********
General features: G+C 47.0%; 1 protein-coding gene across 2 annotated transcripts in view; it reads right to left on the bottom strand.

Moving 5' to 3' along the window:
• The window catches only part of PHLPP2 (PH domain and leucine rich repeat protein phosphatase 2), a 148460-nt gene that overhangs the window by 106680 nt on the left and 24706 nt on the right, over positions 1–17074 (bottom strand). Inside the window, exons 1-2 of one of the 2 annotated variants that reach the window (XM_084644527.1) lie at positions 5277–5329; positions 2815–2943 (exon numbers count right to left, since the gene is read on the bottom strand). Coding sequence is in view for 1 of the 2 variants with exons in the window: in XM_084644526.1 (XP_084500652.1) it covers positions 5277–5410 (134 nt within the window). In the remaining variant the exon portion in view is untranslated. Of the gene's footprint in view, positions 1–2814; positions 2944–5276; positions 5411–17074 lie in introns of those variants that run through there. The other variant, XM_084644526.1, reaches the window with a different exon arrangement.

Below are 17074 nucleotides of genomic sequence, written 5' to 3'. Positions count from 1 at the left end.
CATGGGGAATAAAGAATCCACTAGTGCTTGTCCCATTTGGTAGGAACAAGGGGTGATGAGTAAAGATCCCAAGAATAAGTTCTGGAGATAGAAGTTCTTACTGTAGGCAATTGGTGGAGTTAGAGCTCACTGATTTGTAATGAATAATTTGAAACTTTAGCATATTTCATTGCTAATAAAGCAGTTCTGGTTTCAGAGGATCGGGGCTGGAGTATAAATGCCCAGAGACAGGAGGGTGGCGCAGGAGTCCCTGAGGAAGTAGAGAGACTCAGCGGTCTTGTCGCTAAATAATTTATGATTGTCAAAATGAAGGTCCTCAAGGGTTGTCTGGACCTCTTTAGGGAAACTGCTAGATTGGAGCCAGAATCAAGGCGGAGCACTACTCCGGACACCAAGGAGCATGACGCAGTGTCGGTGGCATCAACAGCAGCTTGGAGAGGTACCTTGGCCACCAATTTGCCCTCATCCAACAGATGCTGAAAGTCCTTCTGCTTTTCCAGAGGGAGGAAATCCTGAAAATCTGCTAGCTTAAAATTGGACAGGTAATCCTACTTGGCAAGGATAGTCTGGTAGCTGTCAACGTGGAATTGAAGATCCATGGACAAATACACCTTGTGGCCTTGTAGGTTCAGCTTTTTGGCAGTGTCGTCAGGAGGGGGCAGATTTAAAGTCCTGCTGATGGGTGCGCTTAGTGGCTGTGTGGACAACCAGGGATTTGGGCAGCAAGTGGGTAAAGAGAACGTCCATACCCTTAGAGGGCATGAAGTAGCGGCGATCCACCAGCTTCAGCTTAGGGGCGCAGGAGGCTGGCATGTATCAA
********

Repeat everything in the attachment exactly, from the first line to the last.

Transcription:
General features: G+C 47.0%; 1 protein-coding gene across 2 annotated transcripts in view; it reads right to left on the bottom strand.

Moving 5' to 3' along the window:
• The window catches only part of PHLPP2 (PH domain and leucine rich repeat protein phosphatase 2), a 148460-nt gene that overhangs the window by 106680 nt on the left and 24706 nt on the right, over positions 1–17074 (bottom strand). Inside the window, exons 1-2 of one of the 2 annotated variants that reach the window (XM_084644527.1) lie at positions 5277–5329; positions 2815–2943 (exon numbers count right to left, since the gene is read on the bottom strand). Coding sequence is in view for 1 of the 2 variants with exons in the window: in XM_084644526.1 (XP_084500652.1) it covers positions 5277–5410 (134 nt within the window). In the remaining variant the exon portion in view is untranslated. Of the gene's footprint in view, positions 1–2814; positions 2944–5276; positions 5411–17074 lie in introns of those variants that run through there. The other variant, XM_084644526.1, reaches the window with a different exon arrangement.

Below are 17074 nucleotides of genomic sequence, written 5' to 3'. Positions count from 1 at the left end.
CATGGGGAATAAAGAATCCACTAGTGCTTGTCCCATTTGGTAGGAACAAGGGGTGATGAGTAAAGATCCCAAGAATAAGTTCTGGAGATAGAAGTTCTTACTGTAGGCAATTGGTGGAGTTAGAGCTCACTGATTTGTAATGAATAATTTGAAACTTTAGCATATTTCATTGCTAATAAAGCAGTTCTGGTTTCAGAGGATCGGGGCTGGAGTATAAATGCCCAGAGACAGGAGGGTGGCGCAGGAGTCCCTGAGGAAGTAGAGAGACTCAGCGGTCTTGTCGCTAAATAATTTATGATTGTCAAAATGAAGGTCCTCAAGGGTTGTCTGGACCTCTTTAGGGAAACTGCTAGATTGGAGCCAGAATCAAGGCGGAGCACTACTCCGGACACCAAGGAGCATGACGCAGTGTCGGTGGCATCAACAGCAGCTTGGAGAGGTACCTTGGCCACCAATTTGCCCTCATCCAACAGATGCTGAAAGTCCTTCTGCTTTTCCAGAGGGAGGAAATCCTGAAAATCTGCTAGCTTAAAATTGGACAGGTAATCCTACTTGGCAAGGATAGTCTGGTAGCTGTCAACGTGGAATTGAAGATCCATGGACAAATACACCTTGTGGCCTTGTAGGTTCAGCTTTTTGGCAGTGTCGTCAGGAGGGGGCAGATTTAAAGTCCTGCTGATGGGTGCGCTTAGTGGCTGTGTGGACAACCAGGGATTTGGGCAGCAAGTGGGTAAAGAGAACGTCCATACCCTTAGAGGGCATGAAGTAGCGGCGATCCACCAGCTTCAGCTTAGGGGCGCAGGAGGCTGGCATGTATCAA